A while back I posted a image where Aart (AartPapaya) suggested a shot with just the hanging door in one of my barn images. I was at that location this morning and remembered that and gave it a try. I took several with this one being a little different. The rest just seemed too straight on. Thanks Aart for the suggestion. Look forward to your thoughts.
Hi Scott, I am flattered but not impressed with the result. You should have used your 150-500 Sigma. There is not nearly enough sharpness and detail on the potential grain of the wood. You tried some thing different but the lines are now distracting and not pleasing. I am sure all of us had at some or other time to see if a skew picture may work, it very seldom does.
Maybe with the picture is too small or the light to bland to show up the grain in the wood. If you had only the door and the opening with that glorious symmetry in the roof lattice? The texture of the hay in the barn would than also contributed to the picture.
Thank you, I really appreciate you showing this "experiment". To me it failed but I am very interested in the reactions of other people.
Thank you so much for your honesty!! This was shoot with the Nikon 70-200 @ about 120mm. So no real need for the 150-500. The image is actually pretty sharp & detailed even with the added film gran, maybe just not at this size. I did try a real heavy tonal contrast but with all the lines in the image it made it really busy looking. Here is a 100% crop of the hinge. As you can see there is only two nails holding this door on, hence the title. I took compositions like you are asking about but I wanted to include the large area of missing roof. The only way to do that was to shoot from a much lower & closer perspective and off to the side which started to make the lines look really wired, nothing was parallel to anything. You are right, it might not appeal to all. I might try to process one of the other images that I took, they just won't have the missing roof. Thanks Aart, I really do appreciate your thoughts and comments. Comments like this one always make me think at which point I usually learn something!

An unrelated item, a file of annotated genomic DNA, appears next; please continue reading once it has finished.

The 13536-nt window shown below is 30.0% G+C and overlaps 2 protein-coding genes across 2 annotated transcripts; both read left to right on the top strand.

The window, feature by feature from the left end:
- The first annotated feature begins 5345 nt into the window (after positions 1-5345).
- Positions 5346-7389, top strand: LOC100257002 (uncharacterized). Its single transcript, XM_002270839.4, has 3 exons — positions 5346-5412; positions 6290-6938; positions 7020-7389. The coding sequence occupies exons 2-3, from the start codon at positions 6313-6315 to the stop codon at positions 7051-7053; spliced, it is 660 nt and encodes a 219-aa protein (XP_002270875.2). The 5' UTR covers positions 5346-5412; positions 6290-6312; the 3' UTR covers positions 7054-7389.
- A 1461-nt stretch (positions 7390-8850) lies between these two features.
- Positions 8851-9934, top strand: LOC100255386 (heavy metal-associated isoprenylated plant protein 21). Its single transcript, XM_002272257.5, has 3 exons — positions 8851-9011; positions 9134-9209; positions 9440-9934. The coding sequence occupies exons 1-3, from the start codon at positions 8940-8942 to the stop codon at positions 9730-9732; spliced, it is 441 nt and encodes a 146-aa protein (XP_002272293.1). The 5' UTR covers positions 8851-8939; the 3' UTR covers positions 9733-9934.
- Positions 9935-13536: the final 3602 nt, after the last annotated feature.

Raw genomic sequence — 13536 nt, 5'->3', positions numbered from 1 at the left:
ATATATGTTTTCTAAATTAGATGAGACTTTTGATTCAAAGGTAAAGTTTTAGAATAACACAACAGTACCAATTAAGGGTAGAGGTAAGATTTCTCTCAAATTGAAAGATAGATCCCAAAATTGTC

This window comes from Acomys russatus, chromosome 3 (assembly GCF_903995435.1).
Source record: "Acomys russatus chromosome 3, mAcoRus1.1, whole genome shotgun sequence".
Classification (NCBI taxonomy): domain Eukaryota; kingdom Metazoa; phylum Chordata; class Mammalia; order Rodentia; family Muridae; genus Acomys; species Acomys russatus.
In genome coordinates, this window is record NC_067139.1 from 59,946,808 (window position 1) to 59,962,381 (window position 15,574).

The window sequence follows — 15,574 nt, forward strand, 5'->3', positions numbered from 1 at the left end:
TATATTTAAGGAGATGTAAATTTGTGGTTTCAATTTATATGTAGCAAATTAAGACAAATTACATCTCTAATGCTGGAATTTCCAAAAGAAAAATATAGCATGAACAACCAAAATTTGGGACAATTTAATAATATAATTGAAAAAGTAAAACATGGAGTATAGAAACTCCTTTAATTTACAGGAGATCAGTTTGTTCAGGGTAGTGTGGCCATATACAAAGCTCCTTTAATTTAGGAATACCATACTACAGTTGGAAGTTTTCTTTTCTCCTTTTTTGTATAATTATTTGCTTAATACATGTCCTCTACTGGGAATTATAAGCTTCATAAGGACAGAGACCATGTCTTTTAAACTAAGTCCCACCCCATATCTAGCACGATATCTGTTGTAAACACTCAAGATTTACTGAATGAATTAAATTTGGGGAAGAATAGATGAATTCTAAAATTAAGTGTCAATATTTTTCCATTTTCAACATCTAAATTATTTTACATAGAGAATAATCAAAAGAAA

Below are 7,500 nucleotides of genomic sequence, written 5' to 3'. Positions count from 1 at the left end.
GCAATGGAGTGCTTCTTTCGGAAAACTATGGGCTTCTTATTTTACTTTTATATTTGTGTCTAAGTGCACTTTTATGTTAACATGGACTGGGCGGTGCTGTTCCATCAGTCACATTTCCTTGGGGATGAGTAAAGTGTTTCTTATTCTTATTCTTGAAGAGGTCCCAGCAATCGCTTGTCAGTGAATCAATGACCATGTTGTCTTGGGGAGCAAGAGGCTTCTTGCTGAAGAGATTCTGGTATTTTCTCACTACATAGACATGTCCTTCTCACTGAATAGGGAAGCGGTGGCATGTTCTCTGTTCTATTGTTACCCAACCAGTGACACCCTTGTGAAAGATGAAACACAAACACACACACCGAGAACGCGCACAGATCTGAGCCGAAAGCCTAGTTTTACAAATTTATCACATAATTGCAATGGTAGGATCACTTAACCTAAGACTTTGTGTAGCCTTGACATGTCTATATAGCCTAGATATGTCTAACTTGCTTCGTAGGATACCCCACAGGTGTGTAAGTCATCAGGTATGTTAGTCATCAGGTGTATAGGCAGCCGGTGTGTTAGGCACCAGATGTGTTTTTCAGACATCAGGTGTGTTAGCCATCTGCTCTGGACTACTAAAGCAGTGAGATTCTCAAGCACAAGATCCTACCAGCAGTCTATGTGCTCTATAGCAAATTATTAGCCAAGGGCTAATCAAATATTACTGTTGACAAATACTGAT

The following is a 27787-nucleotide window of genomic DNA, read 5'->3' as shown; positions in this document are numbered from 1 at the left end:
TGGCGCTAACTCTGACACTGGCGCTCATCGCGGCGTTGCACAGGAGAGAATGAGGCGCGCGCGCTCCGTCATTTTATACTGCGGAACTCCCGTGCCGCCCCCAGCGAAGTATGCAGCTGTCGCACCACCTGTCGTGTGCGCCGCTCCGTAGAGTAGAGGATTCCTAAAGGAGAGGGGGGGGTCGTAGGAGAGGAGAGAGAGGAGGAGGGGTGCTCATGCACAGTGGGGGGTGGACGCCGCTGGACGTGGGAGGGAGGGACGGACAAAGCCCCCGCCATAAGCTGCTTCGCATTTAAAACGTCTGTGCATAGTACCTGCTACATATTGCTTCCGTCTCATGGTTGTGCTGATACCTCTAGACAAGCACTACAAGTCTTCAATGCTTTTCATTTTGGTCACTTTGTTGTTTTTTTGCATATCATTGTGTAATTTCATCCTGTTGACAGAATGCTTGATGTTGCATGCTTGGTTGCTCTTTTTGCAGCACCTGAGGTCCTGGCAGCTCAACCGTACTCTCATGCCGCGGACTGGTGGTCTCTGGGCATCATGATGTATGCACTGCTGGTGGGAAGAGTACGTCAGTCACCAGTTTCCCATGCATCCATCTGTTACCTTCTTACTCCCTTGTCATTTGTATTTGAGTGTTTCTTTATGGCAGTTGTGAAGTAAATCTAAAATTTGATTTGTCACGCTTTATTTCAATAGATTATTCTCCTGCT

On a side note. This 100% crop from the D800 is why I enjoy this camera so. I can see detail in the heads of the nails from the distance I took this image at. You can even make out the detail on the bent over nails.
A nice thing about this forum is that it shows how the same thing can be perceived in so diverse ways and it is also very useful that people offer their genuine point of view. I really like this one. Excellent composition, nice choice of orientation of the main planks, and overall interaction of the various lines. In my case I look at it from a purely graphical-geometrical point, rather than a study in the material itself and I think this is why my take is very different but can still be consistent with Aart's. And in fact with this busy pattern, I do not think increasing structure or contrast would benefit the picture, rather the opposite. Jean-luc
"it is also very useful that people offer their genuine point of view."
I couldn't agree more!